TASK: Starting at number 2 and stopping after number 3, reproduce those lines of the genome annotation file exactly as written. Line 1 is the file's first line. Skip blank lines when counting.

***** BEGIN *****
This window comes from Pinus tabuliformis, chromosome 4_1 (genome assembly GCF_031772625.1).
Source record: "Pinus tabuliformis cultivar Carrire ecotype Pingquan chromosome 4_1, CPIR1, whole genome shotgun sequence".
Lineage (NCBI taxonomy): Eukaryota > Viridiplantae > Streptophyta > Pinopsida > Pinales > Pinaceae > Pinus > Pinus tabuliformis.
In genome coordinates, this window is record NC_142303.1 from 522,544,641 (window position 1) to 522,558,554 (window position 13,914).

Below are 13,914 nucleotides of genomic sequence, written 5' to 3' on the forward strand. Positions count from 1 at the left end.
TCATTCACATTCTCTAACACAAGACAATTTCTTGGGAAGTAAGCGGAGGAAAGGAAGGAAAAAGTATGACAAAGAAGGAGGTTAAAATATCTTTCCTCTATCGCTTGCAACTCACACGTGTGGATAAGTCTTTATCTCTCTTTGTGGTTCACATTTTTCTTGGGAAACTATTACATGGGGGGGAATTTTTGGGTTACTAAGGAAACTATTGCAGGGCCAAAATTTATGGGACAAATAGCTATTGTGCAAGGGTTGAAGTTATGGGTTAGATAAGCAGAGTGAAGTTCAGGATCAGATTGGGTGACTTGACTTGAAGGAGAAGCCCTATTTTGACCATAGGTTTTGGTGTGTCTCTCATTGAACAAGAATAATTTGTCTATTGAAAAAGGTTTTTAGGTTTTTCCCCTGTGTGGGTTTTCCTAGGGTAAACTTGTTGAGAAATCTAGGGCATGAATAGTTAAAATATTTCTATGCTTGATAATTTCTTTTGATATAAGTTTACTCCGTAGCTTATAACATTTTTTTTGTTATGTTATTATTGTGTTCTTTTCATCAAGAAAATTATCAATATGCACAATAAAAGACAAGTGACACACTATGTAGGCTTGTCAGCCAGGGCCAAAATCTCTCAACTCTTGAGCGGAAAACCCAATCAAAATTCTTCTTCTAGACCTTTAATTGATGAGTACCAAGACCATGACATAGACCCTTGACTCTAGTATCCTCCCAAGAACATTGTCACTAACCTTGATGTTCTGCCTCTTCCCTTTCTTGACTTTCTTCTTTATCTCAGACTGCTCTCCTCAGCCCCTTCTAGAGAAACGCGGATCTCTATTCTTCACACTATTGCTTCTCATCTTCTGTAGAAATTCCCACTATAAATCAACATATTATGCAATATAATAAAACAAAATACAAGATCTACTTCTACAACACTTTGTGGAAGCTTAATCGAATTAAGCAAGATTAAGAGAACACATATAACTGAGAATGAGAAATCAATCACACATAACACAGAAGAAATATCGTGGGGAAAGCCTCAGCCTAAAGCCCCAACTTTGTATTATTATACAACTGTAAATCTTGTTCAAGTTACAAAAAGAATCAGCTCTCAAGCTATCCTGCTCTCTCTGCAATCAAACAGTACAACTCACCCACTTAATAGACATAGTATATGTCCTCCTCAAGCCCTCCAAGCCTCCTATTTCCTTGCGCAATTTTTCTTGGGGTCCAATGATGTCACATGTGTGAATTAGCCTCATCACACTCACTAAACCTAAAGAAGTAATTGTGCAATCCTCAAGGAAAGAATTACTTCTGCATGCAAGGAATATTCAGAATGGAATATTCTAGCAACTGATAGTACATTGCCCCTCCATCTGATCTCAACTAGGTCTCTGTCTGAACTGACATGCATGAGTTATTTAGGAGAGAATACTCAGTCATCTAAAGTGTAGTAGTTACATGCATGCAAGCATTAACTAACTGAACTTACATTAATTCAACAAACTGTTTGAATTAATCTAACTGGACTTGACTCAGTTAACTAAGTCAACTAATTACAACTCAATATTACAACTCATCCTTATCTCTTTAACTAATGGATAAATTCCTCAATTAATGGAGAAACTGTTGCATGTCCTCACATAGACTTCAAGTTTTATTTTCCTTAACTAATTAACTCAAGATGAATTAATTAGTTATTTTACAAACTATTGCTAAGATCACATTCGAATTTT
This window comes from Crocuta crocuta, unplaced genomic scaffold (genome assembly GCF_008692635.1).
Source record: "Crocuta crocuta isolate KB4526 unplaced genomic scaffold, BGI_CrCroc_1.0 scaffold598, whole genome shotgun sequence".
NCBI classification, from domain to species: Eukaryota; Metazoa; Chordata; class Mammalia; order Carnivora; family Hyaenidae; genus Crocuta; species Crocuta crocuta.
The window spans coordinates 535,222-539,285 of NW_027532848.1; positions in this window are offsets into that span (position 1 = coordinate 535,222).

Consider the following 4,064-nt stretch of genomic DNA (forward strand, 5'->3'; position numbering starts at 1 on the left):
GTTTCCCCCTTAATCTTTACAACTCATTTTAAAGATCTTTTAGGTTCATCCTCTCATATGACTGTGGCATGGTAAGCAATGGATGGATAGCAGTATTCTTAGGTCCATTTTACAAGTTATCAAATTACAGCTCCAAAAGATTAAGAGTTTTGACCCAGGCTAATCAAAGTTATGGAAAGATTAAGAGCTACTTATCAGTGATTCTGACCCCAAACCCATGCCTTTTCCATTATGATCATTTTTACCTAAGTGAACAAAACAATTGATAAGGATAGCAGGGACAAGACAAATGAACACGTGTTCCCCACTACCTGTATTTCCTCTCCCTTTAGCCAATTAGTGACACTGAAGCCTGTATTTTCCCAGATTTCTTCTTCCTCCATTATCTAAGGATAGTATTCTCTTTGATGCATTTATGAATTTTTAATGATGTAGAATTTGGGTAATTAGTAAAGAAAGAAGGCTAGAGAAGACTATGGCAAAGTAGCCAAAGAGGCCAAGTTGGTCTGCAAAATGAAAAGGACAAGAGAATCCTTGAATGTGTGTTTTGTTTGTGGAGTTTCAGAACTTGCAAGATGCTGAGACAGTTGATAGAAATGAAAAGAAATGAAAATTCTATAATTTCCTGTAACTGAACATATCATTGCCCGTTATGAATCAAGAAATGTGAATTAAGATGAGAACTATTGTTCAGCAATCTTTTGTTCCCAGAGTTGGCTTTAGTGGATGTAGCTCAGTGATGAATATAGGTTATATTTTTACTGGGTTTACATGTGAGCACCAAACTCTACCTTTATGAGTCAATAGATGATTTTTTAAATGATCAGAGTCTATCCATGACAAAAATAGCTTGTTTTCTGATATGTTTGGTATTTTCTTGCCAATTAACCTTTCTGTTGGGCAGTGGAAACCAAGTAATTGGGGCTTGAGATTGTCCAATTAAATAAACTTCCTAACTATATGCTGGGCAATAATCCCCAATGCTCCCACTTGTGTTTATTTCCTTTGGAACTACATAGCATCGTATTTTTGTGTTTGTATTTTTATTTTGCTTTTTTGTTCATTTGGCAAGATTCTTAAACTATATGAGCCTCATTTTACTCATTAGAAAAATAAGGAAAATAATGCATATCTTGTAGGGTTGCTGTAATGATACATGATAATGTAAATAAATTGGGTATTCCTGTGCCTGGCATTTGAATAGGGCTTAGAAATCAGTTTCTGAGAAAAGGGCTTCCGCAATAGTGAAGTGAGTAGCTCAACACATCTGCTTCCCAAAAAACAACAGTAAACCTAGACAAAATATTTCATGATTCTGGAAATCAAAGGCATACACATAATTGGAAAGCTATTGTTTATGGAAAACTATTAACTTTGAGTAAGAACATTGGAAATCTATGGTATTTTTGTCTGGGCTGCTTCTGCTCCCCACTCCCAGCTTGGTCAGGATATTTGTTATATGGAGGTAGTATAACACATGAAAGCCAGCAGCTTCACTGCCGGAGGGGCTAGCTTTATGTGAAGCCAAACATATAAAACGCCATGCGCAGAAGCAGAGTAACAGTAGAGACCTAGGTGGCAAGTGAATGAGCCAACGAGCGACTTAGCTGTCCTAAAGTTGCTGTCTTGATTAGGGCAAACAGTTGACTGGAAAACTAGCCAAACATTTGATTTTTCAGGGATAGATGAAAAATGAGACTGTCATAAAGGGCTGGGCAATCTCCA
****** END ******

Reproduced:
Source record: "Pinus tabuliformis cultivar Carrire ecotype Pingquan chromosome 4_1, CPIR1, whole genome shotgun sequence".
Lineage (NCBI taxonomy): Eukaryota > Viridiplantae > Streptophyta > Pinopsida > Pinales > Pinaceae > Pinus > Pinus tabuliformis.